Track 21 – “Keep Your Eyes on the Prize” by Alice Wine
By the time Alice Wine taught Guy Carawan how to sing “Keep Your Eyes on the Prize” in 1960, she had already made an important if overlooked contribution to the struggle for voting rights in the South. “I like my right” is how she put it years later, explaining why she had taken the trouble to learn how to read when she was past the age of forty. “I wanted to work for right.”
Born on Johns Island, South Carolina, sometime in the early 1900s (the state’s records are unclear), Wine saw her education end in the third grade, when she joined her family on the farm where they were laborers. “I can plow,” she once boasted, “I can cut wood, I can sew, I can iron, I can scrub, I do any kind of work in the field.”
In the 1940s, she earned her living by cleaning linen and towels for a white family in Charleston. To get from Johns Island to the city each day, Wine rode a bus driven by Esau Jenkins. An organizer and president of the Johns Island Citizens Club, Jenkins would routinely tell his passengers, who were mainly longshoremen and domestics, how much power they could wield if they voted—the population of Johns Island then was two-thirds African American—though for many this seemed an abstract or idealized fancy. Like Wine, they had left school at an early age and stood little chance of passing the literacy test that awaited any black applicant to the polls.
Yet Wine was determined to vote, and Jenkins kept a copy of the registration forms on his bus, including the passage of the state constitution she would have to recite before a registrar. “He start to learn me read,” said Wine, her accent bearing strains of the Gullah patois that predominated on the island, “and when I get to them hard words I feel like jump it. . . . My tongue so heavy until I couldn’t pronounce the words.” She persisted until she was able to read the passage, and the registrar approved her.
Inspired by Wine’s resolve, Jenkins lobbied the Highlander School, a training center for activists in Tennessee, to establish classes in adult literacy on Johns Island. They began in 1957, holding meetings in the back of a store at night to escape notice of whites. By the following year, more than six hundred residents of Johns Island had passed the state’s literacy test, and schools opened in North Charleston and on Wadmalaw and Edisto islands. The citizenship program, as it came to be called, may not be as celebrated as other events of the period, such as the sit-ins or Freedom Rides. Yet it was every bit as crucial a chapter in the quest for legal equality. “Here,” Carawan recalled, “was the richness of an incredible African-American heritage and a courageous campaign to participate in the modern and changing world by gaining literacy skills and becoming registered voters.”
Carawan was Highlander’s music director. He spent the winters on Johns Island and often brought his guitar to class. On one occasion, he was playing “Hold On,” a spiritual common to both black and white church singing, when Wine approached him. “I know a different echo to that,” she said, and proceeded to sing a version of “Hold On,” delivered without accompaniment, in hushed intonations, the refrain “keep your hand on the plow, hold on” replaced, after one verse, by words that are not found in any transcriptions of the song previously cataloged by folklorists: “keep your eyes on the prize, hold on.”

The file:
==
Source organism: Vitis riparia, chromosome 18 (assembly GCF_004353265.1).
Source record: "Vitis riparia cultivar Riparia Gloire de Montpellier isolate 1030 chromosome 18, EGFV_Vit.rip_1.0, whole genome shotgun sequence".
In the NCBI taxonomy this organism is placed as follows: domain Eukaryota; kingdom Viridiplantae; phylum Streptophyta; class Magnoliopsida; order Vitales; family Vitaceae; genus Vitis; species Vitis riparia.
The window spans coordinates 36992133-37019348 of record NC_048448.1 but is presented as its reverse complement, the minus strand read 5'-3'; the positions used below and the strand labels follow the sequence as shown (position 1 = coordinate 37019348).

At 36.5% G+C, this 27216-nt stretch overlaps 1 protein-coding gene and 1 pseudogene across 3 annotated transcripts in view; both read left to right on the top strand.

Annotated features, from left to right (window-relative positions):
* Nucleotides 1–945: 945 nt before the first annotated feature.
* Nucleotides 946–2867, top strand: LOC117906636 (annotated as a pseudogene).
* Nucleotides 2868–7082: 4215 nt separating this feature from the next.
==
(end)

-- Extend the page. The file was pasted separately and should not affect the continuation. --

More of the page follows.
In April of 1960, Carawan introduced these lyrics to the activists who gathered at Shaw University in Raleigh to form the Student Nonviolent Coordinating Committee. Soon, the words were heard across the South, at mass meetings and protests, and in jails, though for a while there was some confusion about who had authored the phrase “eyes on the prize.” “I don’t know exactly who it was,” Pete Seeger said in 1965. “I heard it was a woman in Georgia.”
Eventually the story would get sorted out, and Wine duly credited; today her name appears on the copyright. Only there has never, until now, been a recording released of her singing “Eyes on the Prize.” Perhaps she was never asked, or was asked and demurred; later in life, in any case, Wine—who died in 2004—claimed not to be able to remember the song. This performance belongs to an archive of field recordings and interviews Carawan compiled during his years on Johns Island (it resides in the Southern Folklife Collection at the University of North Carolina). One day, he visited Wine to see if he could document “the songs you taught me I never caught on tape.” And though it is doubtful she had ever sung in front of a microphone before, she agreed. Which is how, after almost sixty years, you can at last hear the voice of Alice Wine.